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Ky. Supreme Court hears arguments over abortion ban

AFP via Getty Images
Counter-protestors hold signs in front of a rally encouraging voters to vote yes on Amendment 2, which would add a permanent abortion ban to Kentuckys state constitution, on the steps of the Kentucky State Capitol in Frankfort, Kentucky, on October 1, 2022. - Since the Supreme Court in June overturned the constitutional right to abortion, restoring states' ability to ban the procedure, the issue has become a major ballot question. Only four states have decided to hold referendums exclusively on abortion, decoupling the issue from platforms and political parties, and opening the door to citizens who are not very political to get involved in what is, for them, a matter of "values." (Photo by Stefani Reynolds / AFP) (Photo by STEFANI REYNOLDS/AFP via Getty Images)

Continued enforcement of Kentucky’s near-total ban on abortion now hangs in the balance of the state Supreme Court.

On Tuesday, the high court heard arguments over the state’s “trigger law,” which outlaws abortion except in life-threatening cases, and a separate six-week ban.

The American Civil Liberties Union and the state’s two abortion providers, EMW Women’s Surgical Center and Planned Parenthood, filed the lawsuit this summer, after the U.S. Supreme Court’s Dobbs decision allowed abortion bans in states like Kentucky go into effect.

Abortion rights advocates say the bans violate patients’ right to privacy under the state constitution.

Heather Gatnarek, an attorney with the ACLU, argued against the bans before the Supreme Court on Tuesday, saying lawmakers are interfering with patients’ ability to make medical decisions with their doctors.

“Doctors should not be placed into a situation where they are left to watch their patient deteriorate before they meet one of these very narrow exceptions,” Gatnarek said.

Last week, Kentucky voters rejected a referendum to add anti-abortion language to the state constitution. The amendment would have made it harder for the reproductive rights advocates’ case, which is seeking to enshrine abortion rights under the state’s fundamental legal document.

On Tuesday, justices grilled Kentucky Solicitor General Matt Kuhn about the vote. He’s the attorney general’s lawyer who defended the state’s abortion ban during arguments.

“I’m not telling you to ignore it happened, but it didn’t change the language of the constitution,” Kuhn said. “The court has got to have historical evidence that there is constitutional basis.”

Kuhn argued the state constitution is neutral on the issue of abortion.

“It is not pro-choice or pro-life, so the question must be left to the General Assembly. That Kentuckian who wants abortion rights should pick up the phone and call their assembly member,” he said.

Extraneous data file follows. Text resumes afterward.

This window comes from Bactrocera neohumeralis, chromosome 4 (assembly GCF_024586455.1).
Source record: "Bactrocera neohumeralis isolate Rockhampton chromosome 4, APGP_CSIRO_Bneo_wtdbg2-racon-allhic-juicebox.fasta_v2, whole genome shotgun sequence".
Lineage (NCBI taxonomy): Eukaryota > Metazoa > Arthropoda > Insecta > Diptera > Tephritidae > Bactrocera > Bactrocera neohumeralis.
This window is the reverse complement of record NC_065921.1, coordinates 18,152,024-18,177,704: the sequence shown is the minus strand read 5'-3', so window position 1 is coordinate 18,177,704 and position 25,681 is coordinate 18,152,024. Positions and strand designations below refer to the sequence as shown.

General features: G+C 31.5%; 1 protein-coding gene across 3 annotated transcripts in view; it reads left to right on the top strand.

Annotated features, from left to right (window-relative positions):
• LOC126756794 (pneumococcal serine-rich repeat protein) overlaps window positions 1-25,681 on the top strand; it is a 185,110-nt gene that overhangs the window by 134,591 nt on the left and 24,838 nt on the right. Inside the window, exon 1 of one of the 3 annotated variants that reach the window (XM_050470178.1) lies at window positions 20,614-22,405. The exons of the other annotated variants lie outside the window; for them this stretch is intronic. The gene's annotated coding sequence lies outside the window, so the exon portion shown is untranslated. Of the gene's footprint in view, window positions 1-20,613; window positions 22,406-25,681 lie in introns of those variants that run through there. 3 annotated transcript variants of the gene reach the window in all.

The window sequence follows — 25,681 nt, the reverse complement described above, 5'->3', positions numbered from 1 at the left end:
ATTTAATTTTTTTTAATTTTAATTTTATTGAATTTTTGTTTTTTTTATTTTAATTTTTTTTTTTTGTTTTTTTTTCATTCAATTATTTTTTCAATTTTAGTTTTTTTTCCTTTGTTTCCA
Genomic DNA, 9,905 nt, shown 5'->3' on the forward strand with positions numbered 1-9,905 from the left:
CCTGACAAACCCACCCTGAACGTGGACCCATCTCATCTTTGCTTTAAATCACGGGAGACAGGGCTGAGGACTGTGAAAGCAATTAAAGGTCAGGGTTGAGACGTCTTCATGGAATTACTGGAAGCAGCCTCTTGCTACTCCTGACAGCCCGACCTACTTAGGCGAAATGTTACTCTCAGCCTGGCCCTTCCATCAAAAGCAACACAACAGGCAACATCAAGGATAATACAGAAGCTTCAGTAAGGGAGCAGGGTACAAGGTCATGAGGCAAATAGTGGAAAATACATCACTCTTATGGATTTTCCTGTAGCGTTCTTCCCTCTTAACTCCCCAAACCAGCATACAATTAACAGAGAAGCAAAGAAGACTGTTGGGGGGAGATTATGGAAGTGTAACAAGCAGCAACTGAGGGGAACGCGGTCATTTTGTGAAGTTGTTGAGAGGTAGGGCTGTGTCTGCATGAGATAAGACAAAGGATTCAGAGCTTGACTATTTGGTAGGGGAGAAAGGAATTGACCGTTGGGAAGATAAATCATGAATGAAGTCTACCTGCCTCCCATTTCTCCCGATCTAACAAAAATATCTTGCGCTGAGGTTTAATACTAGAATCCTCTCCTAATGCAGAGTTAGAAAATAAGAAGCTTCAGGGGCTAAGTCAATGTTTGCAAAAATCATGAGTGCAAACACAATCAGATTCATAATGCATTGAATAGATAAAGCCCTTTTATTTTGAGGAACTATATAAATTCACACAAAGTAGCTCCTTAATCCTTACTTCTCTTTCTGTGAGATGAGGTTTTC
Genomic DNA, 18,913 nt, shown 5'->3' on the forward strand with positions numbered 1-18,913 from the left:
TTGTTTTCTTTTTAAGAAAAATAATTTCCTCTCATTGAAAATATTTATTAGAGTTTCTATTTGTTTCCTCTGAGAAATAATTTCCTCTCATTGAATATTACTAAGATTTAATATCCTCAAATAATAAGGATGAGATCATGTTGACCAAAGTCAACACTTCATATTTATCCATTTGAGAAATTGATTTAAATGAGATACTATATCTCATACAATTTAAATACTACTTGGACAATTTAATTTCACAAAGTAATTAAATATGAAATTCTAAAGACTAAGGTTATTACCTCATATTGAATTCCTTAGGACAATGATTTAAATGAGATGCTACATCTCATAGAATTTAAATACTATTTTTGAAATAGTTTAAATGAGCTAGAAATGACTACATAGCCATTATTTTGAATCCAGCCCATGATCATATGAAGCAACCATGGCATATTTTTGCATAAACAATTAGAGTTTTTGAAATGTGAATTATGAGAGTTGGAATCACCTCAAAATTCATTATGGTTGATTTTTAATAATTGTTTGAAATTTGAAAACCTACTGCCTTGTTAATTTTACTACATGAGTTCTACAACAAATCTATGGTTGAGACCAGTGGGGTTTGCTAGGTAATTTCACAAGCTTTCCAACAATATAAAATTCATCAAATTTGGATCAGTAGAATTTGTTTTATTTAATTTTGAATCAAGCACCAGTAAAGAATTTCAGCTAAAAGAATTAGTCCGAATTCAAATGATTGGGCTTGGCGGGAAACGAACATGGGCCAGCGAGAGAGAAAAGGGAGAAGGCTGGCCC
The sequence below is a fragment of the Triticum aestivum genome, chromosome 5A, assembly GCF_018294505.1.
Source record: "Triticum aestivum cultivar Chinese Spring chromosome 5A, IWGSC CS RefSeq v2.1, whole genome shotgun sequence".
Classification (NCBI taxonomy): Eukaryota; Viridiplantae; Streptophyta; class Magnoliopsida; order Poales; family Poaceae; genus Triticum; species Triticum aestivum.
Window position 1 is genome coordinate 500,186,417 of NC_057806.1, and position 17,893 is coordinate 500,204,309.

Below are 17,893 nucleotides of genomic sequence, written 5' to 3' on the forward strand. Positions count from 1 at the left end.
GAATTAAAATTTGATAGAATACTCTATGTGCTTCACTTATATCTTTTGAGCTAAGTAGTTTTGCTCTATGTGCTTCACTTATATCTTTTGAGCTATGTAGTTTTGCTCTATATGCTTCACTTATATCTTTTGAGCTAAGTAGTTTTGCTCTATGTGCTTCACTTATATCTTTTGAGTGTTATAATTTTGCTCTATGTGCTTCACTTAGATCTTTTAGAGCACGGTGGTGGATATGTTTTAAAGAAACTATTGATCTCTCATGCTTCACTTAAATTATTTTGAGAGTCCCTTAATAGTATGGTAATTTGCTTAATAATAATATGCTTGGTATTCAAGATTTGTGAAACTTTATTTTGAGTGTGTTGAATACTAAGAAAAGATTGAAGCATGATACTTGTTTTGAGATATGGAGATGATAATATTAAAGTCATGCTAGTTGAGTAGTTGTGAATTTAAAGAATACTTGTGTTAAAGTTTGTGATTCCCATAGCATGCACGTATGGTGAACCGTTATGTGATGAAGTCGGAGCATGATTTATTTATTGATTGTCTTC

Justice Lisbeth Hughes called the ballot initiative Kentuckians voted on “the purest form of democracy.” She pointed out that women didn’t have the right to vote and weren’t involved when the Kentucky Constitution was ratified at the end of the 19th Century.

“Women were not considered,” Hughes said. “So I have some questions about the necessity of grounding our decision in 2022 in what occurred in 1890,” she said.

The ban has created confusion for doctors treating miscarriages and complicated pregnancies. The Attorney General Cameron recently issued an advisory opinion attempting to clarify the scope of Kentucky’s bans, but justices repeatedly cited the murkiness around exceptions during Tuesday’s hearing.

Justice Michelle Keller said the bans have created a confusing landscape for pregnant people and doctors.

“It’s not safe or healthy for a 10-year-old to carry a child. The constitution talks about the right to self-determination. Doctors don’t know what to do in the E.R. when faced with this. Doctors have to call the attorney general to find out what to do?” Keller asked.

ACLU attorney Gatnarek said an injunction would be required even if the bans included exceptions for rape and incest.

“Pregnancy is a complicated mental experience, and doctors won’t be able to know what the full risks are for a patient early on,” Gatnarek said.

“Because the right to abortion exists within the right to privacy and self-determination, the court has to consider whether the General Assembly has a compelling enough interest. At what point does the state’s interest outweigh the public’s interest in abortion rights?” Gatnarek said.

Divya Karthikeyan is the Capitol reporter for the Kentucky Public Radio Network, a collaborative of stations including WFPL-Louisville, WEKU-Richmond, WKYU-Bowling Green and WKMS-Murray.
Ryland Barton is the Managing Editor for Collaboratives for Kentucky Public Radio, a group of public radio stations including WKMS, WFPL in Louisville, WEKU in Richmond and WKYU in Bowling Green. A native of Lexington, Ryland most recently served as the Capitol Reporter for Kentucky Public Radio. He has covered politics and state government for NPR member stations KWBU in Waco and KUT in Austin.
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